Matt Johnson [00:05:26] It really has, much like I’m retraining my dog to kind of live in two different houses, my girlfriends or mine at the moment. He needs his own space in both, an area where he feels comfortable. His zone where he has his toys and my T-shirt so it smells like me and we get him used to it. I’m very similar, so I needed my cocoon, my nest. Yeah, and what that meant to me was I had my area that was just for sleep, my bedroom. So I had no TV in there no radio no electrics really. I tried not to use my phone an hour before bed. And if I did, I’d turn it on to night mode. But having the right bed for me and choosing it, owning it, spending a lot of money on it because I think for me it was the time and effort that I spent on it gave it value. If I valued it, I take care of it more, and I found the best bed for me and from then on I think that was the central point. And then I built outwards from it and from that. And when I have routine, when I have a good diet, and I have good exercise, and things are going okay with work I do tend to sleep well in that bed and sleep is the best thing in the entire world when you do it right. If it genuinely is and I really value, and I feel for people that don’t have it. And I understand that – I completely understand. But for me personally having that base creating your nest, that was the most important first that for me.
Dr Pixie McKenna [00:07:01] It’s probably a step that maybe a lot of people don’t think. I know seeing patients and they can’t sleep they’re lying in bed with their eyes open, but they’re not looking around and thinking, you know I could really have blackout blinds I could have ear plugs, I could take that stupid digital clock out of the room, I could sort the bed out from creaking.
Matt Johnson [00:07:24] It’s the same thing as we don’t take care of ourselves. Same with mental health. I’ve worked for ten years now within the mental health industry. And it’s the same thing in like oh I’ll just be fine. Margaret Thatcher lived on four hours sleep a night. I’ll be fine too. Those old tales stay within us subconsciously. We’re all like, it mustn’t be me. I’m just not aware, or I’m just a bit sketchy about something whereas we all know we should all know that there are certain things that we all can do to help ourselves. And that’s to help our mental health and our physical health and our sleep patter, and it’s drinking lots more water. It’s getting the right sleeping materials for yourself and not watching TV all night and then get into bed not exercising really late. Well for me all these things are really relevant and finding the right bed that’s right for me. It sounds like a bed advert, and I want it to be like this, but it can’t be. But the reality is, we have to put value on our sleep because we do need it and we don’t realise how much we do need it. And we spend so much time ideally six to eight hours a night I think; you’re the doctor.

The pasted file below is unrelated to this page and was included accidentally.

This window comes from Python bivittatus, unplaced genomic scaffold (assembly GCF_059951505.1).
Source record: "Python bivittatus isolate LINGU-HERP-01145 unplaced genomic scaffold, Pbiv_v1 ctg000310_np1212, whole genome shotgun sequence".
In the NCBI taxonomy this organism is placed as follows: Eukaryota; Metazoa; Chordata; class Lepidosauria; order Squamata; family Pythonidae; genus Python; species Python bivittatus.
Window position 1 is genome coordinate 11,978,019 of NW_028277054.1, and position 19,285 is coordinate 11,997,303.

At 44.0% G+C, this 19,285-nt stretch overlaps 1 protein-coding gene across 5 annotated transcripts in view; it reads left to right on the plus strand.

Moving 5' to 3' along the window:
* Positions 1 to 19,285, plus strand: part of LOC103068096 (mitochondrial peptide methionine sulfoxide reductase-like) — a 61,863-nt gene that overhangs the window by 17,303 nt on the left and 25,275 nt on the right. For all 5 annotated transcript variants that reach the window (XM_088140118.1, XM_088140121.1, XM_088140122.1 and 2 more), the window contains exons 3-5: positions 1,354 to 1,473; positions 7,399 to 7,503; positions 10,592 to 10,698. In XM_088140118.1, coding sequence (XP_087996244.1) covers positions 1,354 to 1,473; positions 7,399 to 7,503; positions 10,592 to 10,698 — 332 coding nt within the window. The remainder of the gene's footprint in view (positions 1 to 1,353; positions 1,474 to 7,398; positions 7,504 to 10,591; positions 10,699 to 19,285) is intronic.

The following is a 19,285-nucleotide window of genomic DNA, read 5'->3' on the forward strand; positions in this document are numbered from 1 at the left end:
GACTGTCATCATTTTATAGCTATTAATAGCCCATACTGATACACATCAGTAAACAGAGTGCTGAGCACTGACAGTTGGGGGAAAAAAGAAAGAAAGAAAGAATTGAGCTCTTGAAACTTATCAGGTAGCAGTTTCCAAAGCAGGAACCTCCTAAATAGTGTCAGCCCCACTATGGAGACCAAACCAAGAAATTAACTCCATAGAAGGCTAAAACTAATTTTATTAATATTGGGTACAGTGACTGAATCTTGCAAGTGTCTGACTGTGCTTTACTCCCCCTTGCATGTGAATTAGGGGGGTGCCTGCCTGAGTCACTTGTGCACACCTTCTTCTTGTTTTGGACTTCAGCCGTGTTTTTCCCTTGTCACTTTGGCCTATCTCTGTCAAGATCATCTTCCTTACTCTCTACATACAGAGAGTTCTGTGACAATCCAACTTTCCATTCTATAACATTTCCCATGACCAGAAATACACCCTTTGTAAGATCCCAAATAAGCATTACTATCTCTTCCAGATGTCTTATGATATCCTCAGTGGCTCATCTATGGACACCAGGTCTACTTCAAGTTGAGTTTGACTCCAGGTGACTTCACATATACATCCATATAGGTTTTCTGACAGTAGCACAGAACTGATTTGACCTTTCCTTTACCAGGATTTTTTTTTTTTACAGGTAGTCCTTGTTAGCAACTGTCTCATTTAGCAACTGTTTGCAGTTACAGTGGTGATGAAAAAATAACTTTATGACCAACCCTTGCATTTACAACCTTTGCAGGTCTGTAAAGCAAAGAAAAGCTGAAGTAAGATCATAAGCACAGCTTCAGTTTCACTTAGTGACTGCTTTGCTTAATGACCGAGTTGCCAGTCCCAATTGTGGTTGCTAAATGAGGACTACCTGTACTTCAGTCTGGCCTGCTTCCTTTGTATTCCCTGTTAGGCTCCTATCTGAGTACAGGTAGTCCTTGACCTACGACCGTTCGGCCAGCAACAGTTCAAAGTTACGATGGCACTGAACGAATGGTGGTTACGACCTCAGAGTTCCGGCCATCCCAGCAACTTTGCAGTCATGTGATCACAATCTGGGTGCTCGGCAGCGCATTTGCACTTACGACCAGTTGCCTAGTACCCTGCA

Matt Johnson [00:08:40] That would be nice, a continual sleep. I’ve got a friend that doesn’t sleep in one block. He wakes up in the middle of the night. I think there must have been centuries ago and just like awake and hungry and then he goes back to sleep, and he wakes up, and there’s another nap in the afternoon. That sounds perfect. But he’s found the right patent for him. So for me, the most important thing is putting value on what’s important in life. And for me flipping from ‘I didn’t sleep, I hate my bedroom, I don’t ever need it I’m just going to drink to pass out’, things saying no you must love sleep you must care for it you must treat it with the respect that it deserves and then financially put your effort into that and put your physical and mental effort into it. And when I did that and when things are OK and not spinning too many plates with work, it does work for me.
Dr Pixie McKenna [00:09:32] And when you go somewhere else do you have anything that you take with you like your dog the T-shirt or whatever? Do you have some stuff that you might take if you’re sleeping in a different bed?
Matt Johnson [00:09:42] Very interesting. I don’t, and I’m away a lot with work. I tend to sleep okay in hotel rooms, weirdly enough. But I try and meditate, I try and have that one routine just before I go to bed. I’m terrible at meditating. I’m terrible. But I have to do something I have to stretch or do something that is just a little bit of a routine but I don’t. What I did I just take the ideology of self-care with me. I don’t have a comfort blanket unfortunately, I should – it’s a good idea. I wish I could take my dog everywhere. But Alan is not allowed in most hotels.
Dr Pixie McKenna [00:10:20] You’ve got a dog called Alan?
Matt Johnson [00:10:21] Yes, good, isn’t it.
Dr Pixie McKenna [00:10:25] First dog I’ve heard of called Alan.
Matt Johnson [00:10:25] All dogs should be called white van drivers names I think – Tony, Alan, Steve.
Dr Pixie McKenna [00:10:32] Brilliant! When you have to recover from your insomnia, so if you’ve had a bad run, what are your recovery tricks? What do you try and do during the day?
Matt Johnson [00:10:44] I try and nap as much as I can. I’m just in a really busy period at the moment, which is why I’m not sleeping, and my eczema is bad because of it. I’m a little bit ratty; I was ratty yesterday working. I’m just covering a lot of bases with work.
Dr Pixie McKenna [00:10:57] And I guess, do as you have done, if you’re in trouble ask for help. You need to get help; you need to talk about it.